Seeing Red: The Story of Cyanide Dye at Goldcorp
Goldcorp’s safety culture underpins everything we do as a company. Mining safely is a challenge we face every day, and there is no better example of this challenge than safety surrounding cyanide.
Cyanide is a highly toxic chemical most commonly used in the leaching process for gold extraction, which means we need to take every precaution to ensure it is handled safely at all our sites. One of the ways we do this is with the addition of red dye to the mix, which helps with leak detection of an otherwise clear liquid.
Adding dye to cyanide has a long history at Goldcorp, beginning in 1997, and is now due to become a standard, auditable practice under the ICMI Cyanide Code in 2019.
Back in 1997, Goldcorp’s Musselwhite Mill operation team heard about the use of dye at Placer Dome Mine in Timmins, Ontario (which later became Goldcorp’s Porcupine Gold Mine in 2006). At first the dye that was supplied was in solid form, so mixing was very messy and sometimes it was not added regularly. “I take the safety of our workers very seriously”, said Nuri Hmidi who was then Goldcorp’s Musselwhite Mine Metallurgical Engineer, now Surface Operations Manager at Red Lake Gold Mines, “I contacted the dye supplier and asked if we could obtain the dye in solution form, which eliminated the need for a mixing system at site. I worked with our Maintenance Supervisors to come up with a safe process to add the dye solution to the cyanide reagent,” added Hmidi.
Nuri Hmidi was one of the Engineers who pushed to have the dye added to cyanide mixing tanks as common practice at Goldcorp sites, and auditable under our Sustainability Excellence Management System (SEMS). The practice of adding dye has now spread to other Goldcorp sites, and is a company-wide mandatory practice under SEMS. It’s an important component of every site’s yearly SEMS audit.
The next step was to get the dye added to the cyanide even earlier. Our cyanide supplier Chemours, previously DuPont, saw the value in adding the dye at the manufacturing level. Brian Morris, Global Product Stewardship Manager at Chemours notes, “We could see that adding the dye at site-level was challenging because of the mess it created. Having red dye everywhere defeated the purpose of using it for leak detection, making it difficult to differentiate dye spills from dangerous leaks.”
“DuPont/Chemours has been handling cyanide for 60 plus years, so we were happy to fulfill Goldcorp’s request to add another layer of safety. Through a process of trial and error, we were able to come up with a solution that worked for us, our clients, and our supply chain. Goldcorp, and by extension Chemours, have been the leaders in implementing cyanide dye in the industry. This was definitely a customer-led initiative that has had positive repercussions for our business,” continued Morris.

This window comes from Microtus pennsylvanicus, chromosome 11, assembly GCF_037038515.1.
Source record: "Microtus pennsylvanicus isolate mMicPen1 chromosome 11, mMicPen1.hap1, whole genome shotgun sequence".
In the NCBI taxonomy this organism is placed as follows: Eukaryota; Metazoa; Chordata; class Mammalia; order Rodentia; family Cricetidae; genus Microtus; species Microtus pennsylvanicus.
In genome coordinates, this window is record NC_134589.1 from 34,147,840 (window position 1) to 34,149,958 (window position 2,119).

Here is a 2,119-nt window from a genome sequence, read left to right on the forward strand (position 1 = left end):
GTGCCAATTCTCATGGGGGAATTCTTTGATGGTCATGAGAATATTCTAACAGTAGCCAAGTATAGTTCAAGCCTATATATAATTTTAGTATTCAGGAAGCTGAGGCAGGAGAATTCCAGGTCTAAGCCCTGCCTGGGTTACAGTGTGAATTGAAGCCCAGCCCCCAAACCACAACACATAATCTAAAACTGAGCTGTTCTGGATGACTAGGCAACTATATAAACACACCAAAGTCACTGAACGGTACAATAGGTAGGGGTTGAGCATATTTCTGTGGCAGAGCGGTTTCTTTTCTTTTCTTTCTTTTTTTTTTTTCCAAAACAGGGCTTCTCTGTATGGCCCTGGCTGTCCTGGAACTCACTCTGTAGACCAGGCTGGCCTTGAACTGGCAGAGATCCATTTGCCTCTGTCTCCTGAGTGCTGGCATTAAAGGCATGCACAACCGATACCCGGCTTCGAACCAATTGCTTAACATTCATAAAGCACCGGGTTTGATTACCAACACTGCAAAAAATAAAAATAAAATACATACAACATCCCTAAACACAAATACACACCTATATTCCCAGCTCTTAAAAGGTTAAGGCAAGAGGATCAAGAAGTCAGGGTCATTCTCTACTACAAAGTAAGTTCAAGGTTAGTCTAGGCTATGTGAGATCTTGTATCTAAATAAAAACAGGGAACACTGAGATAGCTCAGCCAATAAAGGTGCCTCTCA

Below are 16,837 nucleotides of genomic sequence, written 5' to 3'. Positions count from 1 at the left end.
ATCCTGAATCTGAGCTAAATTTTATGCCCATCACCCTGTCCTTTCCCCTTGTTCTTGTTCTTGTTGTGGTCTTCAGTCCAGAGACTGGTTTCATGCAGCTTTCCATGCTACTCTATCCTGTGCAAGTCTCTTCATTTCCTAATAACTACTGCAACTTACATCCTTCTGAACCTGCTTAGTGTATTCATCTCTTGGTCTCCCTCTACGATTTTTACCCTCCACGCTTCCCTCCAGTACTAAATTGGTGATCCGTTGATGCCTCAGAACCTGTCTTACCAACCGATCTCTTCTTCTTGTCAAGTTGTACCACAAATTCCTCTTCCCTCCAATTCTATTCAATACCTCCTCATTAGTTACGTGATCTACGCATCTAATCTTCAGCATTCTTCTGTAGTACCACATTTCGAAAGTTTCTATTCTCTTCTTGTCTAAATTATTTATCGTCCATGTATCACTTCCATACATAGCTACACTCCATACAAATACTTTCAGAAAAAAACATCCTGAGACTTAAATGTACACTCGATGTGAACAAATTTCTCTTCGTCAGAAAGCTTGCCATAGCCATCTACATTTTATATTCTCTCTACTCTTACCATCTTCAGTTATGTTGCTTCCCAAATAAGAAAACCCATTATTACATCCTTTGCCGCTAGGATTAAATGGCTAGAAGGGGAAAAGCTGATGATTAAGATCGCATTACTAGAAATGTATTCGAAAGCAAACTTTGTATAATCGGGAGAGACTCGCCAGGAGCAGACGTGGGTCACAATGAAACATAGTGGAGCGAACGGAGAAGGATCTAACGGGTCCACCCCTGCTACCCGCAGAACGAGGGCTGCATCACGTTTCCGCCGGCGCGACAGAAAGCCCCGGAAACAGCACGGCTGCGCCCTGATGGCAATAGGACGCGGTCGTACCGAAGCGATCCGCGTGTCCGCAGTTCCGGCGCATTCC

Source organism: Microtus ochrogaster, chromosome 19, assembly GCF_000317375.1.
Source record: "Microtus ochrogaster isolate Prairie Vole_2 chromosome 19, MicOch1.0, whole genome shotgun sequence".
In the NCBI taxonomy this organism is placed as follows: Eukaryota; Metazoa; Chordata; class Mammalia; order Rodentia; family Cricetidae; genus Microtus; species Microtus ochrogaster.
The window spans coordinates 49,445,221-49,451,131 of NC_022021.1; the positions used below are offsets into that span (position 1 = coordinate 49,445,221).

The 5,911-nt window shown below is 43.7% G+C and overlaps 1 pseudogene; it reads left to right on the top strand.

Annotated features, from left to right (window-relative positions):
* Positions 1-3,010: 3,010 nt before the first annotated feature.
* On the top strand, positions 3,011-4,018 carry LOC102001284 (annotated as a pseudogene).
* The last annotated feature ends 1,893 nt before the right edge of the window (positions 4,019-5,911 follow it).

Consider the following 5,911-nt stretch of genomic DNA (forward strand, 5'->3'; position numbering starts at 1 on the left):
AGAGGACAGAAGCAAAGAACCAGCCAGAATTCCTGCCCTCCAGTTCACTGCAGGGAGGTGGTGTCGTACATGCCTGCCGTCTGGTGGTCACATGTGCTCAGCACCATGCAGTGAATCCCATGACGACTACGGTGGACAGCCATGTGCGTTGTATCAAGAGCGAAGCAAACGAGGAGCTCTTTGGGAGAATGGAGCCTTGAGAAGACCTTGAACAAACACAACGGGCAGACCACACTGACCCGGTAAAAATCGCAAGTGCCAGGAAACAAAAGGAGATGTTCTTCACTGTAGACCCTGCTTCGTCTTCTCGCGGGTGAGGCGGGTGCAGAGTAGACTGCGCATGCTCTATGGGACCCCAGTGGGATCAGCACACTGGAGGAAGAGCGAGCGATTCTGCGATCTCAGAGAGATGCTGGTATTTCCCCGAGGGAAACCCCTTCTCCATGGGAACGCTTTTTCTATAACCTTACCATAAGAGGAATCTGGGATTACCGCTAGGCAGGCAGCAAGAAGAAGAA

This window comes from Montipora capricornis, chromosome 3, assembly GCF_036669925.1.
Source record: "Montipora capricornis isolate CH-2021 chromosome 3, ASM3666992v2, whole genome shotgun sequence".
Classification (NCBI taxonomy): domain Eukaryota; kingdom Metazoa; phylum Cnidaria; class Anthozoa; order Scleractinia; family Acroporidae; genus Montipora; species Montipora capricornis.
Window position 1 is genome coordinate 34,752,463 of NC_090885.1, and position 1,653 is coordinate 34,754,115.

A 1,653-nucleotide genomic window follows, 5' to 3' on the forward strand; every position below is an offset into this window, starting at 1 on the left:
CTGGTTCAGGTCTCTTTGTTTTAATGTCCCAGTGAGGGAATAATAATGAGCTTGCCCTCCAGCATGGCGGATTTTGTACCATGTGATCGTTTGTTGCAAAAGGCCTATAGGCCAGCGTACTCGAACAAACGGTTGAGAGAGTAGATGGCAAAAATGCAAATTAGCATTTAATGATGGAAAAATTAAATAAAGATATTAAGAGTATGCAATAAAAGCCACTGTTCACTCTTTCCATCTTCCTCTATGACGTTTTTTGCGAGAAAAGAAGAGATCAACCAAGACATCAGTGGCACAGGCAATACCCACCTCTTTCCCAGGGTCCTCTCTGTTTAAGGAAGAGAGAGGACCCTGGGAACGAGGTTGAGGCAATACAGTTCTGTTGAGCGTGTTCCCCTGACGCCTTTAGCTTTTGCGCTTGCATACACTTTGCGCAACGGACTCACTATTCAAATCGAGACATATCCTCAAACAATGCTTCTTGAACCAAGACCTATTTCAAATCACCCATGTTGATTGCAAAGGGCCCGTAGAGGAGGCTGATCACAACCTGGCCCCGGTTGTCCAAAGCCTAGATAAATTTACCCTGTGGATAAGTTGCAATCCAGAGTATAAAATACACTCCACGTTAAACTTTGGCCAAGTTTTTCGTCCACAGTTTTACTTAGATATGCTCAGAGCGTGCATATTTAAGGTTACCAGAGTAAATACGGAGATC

Chemours now offers all its mining clients the option to have red dye added to their cyanide orders, with most of them choosing to add it.
In February of this year, the ICMI announced that all mining signatories of the Cyanide Code will be required to use dyed high-strength cyanide solutions by July 1, 2019. The announcement came following extensive research and discussion starting in 2015, when ICMI management identified several Cyanide Code program changes aimed at improving the program overall. “The ICMI became aware of our practices and decided to consider adopting it as a standard,” added Hmidi.
A working group, chaired by John Barber, Goldcorp’s Director of Environment, and made up of signatory cyanide manufacturers (including Chemours), and two signatory mining companies, ultimately concluded that adding dye to high-strength cyanide solutions should become the industry standard. The recommendation was then approved by the ICMI Board of Directors following a public stakeholder consultation process.
Paul Bateman, President of the International Cyanide Management Institute (ICMI) notes, “The incorporation of dye to reagent-strength cyanide as a requirement of the Cyanide Code offers an opportunity to enhance protection of personnel and the environment. Use of dye by [mining] companies is believed to enhance product awareness, personnel safety, and to provide a quick indication of cyanide leaks and spillages.”
Bateman added, “Specific to the gold and silver mining industries, it is our view that the use of dyes in high-strength solutions will expand over time to operations that are not yet participating in the Cyanide Code as the practice becomes more established within the industry. In time, this should become common practice.”
The decision to defer the implementation of the requirement to July 2019 was to provide mining companies time to make changes to procedures, documentation, to train workers and emergency responders about recognition of dyed cyanide solutions, according to Bateman.
The story of cyanide dye is just one of many innovative safety stories at Goldcorp. “Goldcorp is always looking for ways to evolve safety and push the industry to do the same,” Morris said.
“It makes us have pride in what we do as a team, and we are proud that ICMI implemented this idea that started many years ago and we were part of it,” concluded Hmidi.
For more information on SEMS, our external commitments, safety initiatives and sustainability, please visit our 2017 Sustainability Report available here.